Is Julian Assange a troublemaker or hero?
Julian Assange of WikiLeaks just left the stage in Oxford, where he was interviewed by TED’s Chris Anderson. During the interview we saw footage of American helicopter soldiers shooting an unarmed group of men, among which included a Reuters photographer. The video was leaked to Assange from what he said was “a number of military whistleblowers” and published on the Internet. One question Anderson asked that I thought poignant: “Is Assange a dangerous troublemaker or a hero?” Most everyone in the audience raised their hand for the latter. Only a few for the former.
During the interview I saw a tweet from Paul Rieckhoff, the Executive Director of the Iraq and Afghanistan Veterans of America, who I met recently. He pointed to an ABC News story on a young soldier who has been charged with leaking sensitive material to Assange. Another tweet from Rieckhoff was more clear: “Not a fan.”
My guess is that Rieckhoff is unhappy because the video footage Wikileaks published generalized American soldiers in a very unflattering light. Indeed, the voices recorded along with the video joked about the killing while the shooting was happening. It was awful. But as awful as that video is, it’s not fair to think that all American soldiers are like those in that helicopter. And yet, should Assange NOT have published the information? Should the whistle blower have stayed silent?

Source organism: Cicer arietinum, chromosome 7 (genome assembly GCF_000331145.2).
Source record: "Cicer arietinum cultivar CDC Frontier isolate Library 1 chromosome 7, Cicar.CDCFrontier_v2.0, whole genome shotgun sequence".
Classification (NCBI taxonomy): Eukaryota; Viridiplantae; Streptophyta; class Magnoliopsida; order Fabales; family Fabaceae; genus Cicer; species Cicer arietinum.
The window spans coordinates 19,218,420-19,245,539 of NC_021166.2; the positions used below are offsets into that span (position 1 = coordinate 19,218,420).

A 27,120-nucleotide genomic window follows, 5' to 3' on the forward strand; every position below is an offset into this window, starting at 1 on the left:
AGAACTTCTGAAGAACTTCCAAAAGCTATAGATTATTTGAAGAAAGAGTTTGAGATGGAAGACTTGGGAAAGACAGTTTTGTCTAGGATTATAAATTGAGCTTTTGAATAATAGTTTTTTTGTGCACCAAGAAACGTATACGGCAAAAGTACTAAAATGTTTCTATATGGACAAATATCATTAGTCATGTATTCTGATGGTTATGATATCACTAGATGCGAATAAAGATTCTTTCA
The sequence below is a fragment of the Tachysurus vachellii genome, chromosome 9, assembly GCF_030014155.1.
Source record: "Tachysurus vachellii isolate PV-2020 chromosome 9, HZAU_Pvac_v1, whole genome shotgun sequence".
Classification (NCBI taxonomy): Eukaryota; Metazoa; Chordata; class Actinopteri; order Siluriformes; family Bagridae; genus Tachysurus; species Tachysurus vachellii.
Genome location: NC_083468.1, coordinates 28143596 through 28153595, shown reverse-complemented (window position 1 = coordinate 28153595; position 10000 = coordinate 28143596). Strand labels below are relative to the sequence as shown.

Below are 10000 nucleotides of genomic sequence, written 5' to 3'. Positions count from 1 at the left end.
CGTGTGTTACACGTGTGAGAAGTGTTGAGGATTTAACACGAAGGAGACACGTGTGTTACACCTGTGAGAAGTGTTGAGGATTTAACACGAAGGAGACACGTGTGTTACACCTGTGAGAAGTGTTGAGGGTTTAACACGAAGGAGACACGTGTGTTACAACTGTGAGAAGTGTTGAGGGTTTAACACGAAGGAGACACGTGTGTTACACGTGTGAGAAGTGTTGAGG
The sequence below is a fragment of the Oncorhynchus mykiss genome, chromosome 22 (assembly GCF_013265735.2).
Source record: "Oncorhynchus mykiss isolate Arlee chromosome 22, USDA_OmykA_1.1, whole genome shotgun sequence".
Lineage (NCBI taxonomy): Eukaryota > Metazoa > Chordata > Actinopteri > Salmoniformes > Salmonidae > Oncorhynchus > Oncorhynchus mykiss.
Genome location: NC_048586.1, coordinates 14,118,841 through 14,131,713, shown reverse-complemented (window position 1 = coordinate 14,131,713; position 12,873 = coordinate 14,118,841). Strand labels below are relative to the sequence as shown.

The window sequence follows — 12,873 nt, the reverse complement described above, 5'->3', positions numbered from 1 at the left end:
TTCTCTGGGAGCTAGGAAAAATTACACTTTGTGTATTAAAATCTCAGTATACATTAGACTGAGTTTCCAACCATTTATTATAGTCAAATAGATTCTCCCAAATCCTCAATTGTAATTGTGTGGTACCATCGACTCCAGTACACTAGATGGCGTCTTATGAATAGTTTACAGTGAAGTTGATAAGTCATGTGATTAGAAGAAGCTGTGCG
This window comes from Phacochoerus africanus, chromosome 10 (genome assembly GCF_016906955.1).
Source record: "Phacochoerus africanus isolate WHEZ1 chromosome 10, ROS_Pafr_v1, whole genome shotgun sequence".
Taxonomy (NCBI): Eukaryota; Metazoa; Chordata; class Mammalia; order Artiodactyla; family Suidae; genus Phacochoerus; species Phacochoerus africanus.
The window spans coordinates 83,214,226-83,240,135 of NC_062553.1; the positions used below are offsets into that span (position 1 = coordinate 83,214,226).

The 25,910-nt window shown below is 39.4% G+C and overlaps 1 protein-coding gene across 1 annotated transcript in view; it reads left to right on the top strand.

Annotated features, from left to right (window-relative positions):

The hope that journalists like Assange have is that information and transparency can achieve reform. The hope that veteran’s advocates like Rieckhoff have is that soldiers get a fair shake and a fuller understanding of the difficult job they do. In the case of the helicopter video, those two hopes collided, and US soldiers came out a little worse for the wear.
To say that Assange should not have published that video is to go down a slippery slope. If he gets selective about who to out and who to protect, then he does become a dangerous troublemaker. But does his job make him a hero? In this case, I’m not so sure. In others, perhaps. Best is to just call him a journalist.